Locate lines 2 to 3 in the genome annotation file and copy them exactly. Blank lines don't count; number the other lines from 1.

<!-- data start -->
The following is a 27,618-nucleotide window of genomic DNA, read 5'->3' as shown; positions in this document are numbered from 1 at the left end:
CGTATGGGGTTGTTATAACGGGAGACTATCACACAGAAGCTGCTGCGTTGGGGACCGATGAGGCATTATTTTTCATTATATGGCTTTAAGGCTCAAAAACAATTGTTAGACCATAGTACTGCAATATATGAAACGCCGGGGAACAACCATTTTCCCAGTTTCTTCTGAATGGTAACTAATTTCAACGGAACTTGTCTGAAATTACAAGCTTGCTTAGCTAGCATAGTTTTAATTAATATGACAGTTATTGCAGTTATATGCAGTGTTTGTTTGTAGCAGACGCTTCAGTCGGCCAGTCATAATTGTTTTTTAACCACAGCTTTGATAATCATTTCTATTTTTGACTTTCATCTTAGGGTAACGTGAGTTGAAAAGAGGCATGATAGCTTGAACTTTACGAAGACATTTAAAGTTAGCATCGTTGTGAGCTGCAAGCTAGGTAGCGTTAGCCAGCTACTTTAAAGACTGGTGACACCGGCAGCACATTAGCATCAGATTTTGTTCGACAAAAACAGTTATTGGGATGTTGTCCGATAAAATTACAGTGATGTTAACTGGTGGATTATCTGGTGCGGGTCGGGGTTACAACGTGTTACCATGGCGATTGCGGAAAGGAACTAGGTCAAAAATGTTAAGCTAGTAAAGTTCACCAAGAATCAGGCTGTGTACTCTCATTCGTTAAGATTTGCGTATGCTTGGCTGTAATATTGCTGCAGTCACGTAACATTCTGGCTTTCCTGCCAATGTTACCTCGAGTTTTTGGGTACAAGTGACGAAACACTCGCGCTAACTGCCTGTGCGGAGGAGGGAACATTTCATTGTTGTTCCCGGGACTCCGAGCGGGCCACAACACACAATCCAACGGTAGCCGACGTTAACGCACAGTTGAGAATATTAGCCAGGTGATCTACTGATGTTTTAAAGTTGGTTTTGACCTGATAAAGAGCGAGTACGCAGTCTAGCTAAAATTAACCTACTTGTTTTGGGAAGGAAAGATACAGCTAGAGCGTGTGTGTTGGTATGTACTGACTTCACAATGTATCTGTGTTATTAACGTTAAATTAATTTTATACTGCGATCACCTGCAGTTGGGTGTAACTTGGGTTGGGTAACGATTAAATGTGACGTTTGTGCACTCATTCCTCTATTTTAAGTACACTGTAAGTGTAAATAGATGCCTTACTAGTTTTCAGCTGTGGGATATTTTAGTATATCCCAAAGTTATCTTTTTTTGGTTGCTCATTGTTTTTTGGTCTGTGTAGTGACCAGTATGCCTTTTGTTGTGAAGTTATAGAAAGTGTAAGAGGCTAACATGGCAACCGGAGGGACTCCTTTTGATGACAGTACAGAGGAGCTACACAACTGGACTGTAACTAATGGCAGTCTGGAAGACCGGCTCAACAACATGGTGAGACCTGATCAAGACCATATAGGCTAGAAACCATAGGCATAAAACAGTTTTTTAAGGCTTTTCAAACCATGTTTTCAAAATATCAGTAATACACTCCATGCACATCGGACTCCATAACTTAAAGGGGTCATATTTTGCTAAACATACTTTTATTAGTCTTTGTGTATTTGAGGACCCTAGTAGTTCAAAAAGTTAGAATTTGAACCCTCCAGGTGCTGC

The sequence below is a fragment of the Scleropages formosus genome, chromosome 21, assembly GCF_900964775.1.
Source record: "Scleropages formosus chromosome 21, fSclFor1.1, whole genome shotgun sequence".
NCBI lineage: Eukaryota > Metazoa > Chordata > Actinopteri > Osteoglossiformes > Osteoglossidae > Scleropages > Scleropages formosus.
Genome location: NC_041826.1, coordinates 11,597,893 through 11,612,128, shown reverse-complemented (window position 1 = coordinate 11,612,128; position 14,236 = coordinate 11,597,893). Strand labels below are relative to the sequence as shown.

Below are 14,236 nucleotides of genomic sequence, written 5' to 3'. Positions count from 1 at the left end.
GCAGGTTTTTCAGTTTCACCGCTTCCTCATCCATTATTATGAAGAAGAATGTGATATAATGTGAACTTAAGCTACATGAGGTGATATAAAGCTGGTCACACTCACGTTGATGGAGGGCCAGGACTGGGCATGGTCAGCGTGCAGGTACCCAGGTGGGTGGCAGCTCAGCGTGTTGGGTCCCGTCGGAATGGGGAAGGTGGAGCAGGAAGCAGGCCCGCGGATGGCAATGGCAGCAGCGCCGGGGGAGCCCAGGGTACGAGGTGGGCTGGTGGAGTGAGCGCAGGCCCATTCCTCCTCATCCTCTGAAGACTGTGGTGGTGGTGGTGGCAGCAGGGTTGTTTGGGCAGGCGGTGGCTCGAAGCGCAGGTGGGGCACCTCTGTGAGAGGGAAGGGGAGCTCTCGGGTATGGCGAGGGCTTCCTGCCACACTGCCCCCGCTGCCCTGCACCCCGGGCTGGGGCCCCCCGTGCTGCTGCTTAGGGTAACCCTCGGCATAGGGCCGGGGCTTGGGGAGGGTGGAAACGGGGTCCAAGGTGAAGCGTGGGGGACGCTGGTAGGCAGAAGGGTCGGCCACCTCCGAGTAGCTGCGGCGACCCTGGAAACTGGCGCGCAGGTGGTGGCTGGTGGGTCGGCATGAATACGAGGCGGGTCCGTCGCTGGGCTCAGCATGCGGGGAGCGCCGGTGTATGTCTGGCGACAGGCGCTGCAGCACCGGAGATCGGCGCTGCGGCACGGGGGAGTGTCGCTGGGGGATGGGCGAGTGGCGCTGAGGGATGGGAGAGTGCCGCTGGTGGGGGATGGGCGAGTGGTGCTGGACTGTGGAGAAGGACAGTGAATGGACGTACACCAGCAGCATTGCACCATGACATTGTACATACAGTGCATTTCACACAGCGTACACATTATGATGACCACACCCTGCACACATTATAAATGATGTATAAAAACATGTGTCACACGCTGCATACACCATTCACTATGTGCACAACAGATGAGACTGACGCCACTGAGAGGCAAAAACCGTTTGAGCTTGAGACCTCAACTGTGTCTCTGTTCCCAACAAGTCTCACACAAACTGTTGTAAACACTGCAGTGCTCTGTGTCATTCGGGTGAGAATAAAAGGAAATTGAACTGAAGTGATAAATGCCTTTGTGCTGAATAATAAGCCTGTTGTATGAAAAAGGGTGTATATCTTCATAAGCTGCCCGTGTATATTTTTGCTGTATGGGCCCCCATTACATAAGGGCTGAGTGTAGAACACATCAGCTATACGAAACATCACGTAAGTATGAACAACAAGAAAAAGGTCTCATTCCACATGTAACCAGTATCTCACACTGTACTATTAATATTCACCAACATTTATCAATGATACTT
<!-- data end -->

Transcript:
CGTATGGGGTTGTTATAACGGGAGACTATCACACAGAAGCTGCTGCGTTGGGGACCGATGAGGCATTATTTTTCATTATATGGCTTTAAGGCTCAAAAACAATTGTTAGACCATAGTACTGCAATATATGAAACGCCGGGGAACAACCATTTTCCCAGTTTCTTCTGAATGGTAACTAATTTCAACGGAACTTGTCTGAAATTACAAGCTTGCTTAGCTAGCATAGTTTTAATTAATATGACAGTTATTGCAGTTATATGCAGTGTTTGTTTGTAGCAGACGCTTCAGTCGGCCAGTCATAATTGTTTTTTAACCACAGCTTTGATAATCATTTCTATTTTTGACTTTCATCTTAGGGTAACGTGAGTTGAAAAGAGGCATGATAGCTTGAACTTTACGAAGACATTTAAAGTTAGCATCGTTGTGAGCTGCAAGCTAGGTAGCGTTAGCCAGCTACTTTAAAGACTGGTGACACCGGCAGCACATTAGCATCAGATTTTGTTCGACAAAAACAGTTATTGGGATGTTGTCCGATAAAATTACAGTGATGTTAACTGGTGGATTATCTGGTGCGGGTCGGGGTTACAACGTGTTACCATGGCGATTGCGGAAAGGAACTAGGTCAAAAATGTTAAGCTAGTAAAGTTCACCAAGAATCAGGCTGTGTACTCTCATTCGTTAAGATTTGCGTATGCTTGGCTGTAATATTGCTGCAGTCACGTAACATTCTGGCTTTCCTGCCAATGTTACCTCGAGTTTTTGGGTACAAGTGACGAAACACTCGCGCTAACTGCCTGTGCGGAGGAGGGAACATTTCATTGTTGTTCCCGGGACTCCGAGCGGGCCACAACACACAATCCAACGGTAGCCGACGTTAACGCACAGTTGAGAATATTAGCCAGGTGATCTACTGATGTTTTAAAGTTGGTTTTGACCTGATAAAGAGCGAGTACGCAGTCTAGCTAAAATTAACCTACTTGTTTTGGGAAGGAAAGATACAGCTAGAGCGTGTGTGTTGGTATGTACTGACTTCACAATGTATCTGTGTTATTAACGTTAAATTAATTTTATACTGCGATCACCTGCAGTTGGGTGTAACTTGGGTTGGGTAACGATTAAATGTGACGTTTGTGCACTCATTCCTCTATTTTAAGTACACTGTAAGTGTAAATAGATGCCTTACTAGTTTTCAGCTGTGGGATATTTTAGTATATCCCAAAGTTATCTTTTTTTGGTTGCTCATTGTTTTTTGGTCTGTGTAGTGACCAGTATGCCTTTTGTTGTGAAGTTATAGAAAGTGTAAGAGGCTAACATGGCAACCGGAGGGACTCCTTTTGATGACAGTACAGAGGAGCTACACAACTGGACTGTAACTAATGGCAGTCTGGAAGACCGGCTCAACAACATGGTGAGACCTGATCAAGACCATATAGGCTAGAAACCATAGGCATAAAACAGTTTTTTAAGGCTTTTCAAACCATGTTTTCAAAATATCAGTAATACACTCCATGCACATCGGACTCCATAACTTAAAGGGGTCATATTTTGCTAAACATACTTTTATTAGTCTTTGTGTATTTGAGGACCCTAGTAGTTCAAAAAGTTAGAATTTGAACCCTCCAGGTGCTGC

The sequence below is a fragment of the Scleropages formosus genome, chromosome 21, assembly GCF_900964775.1.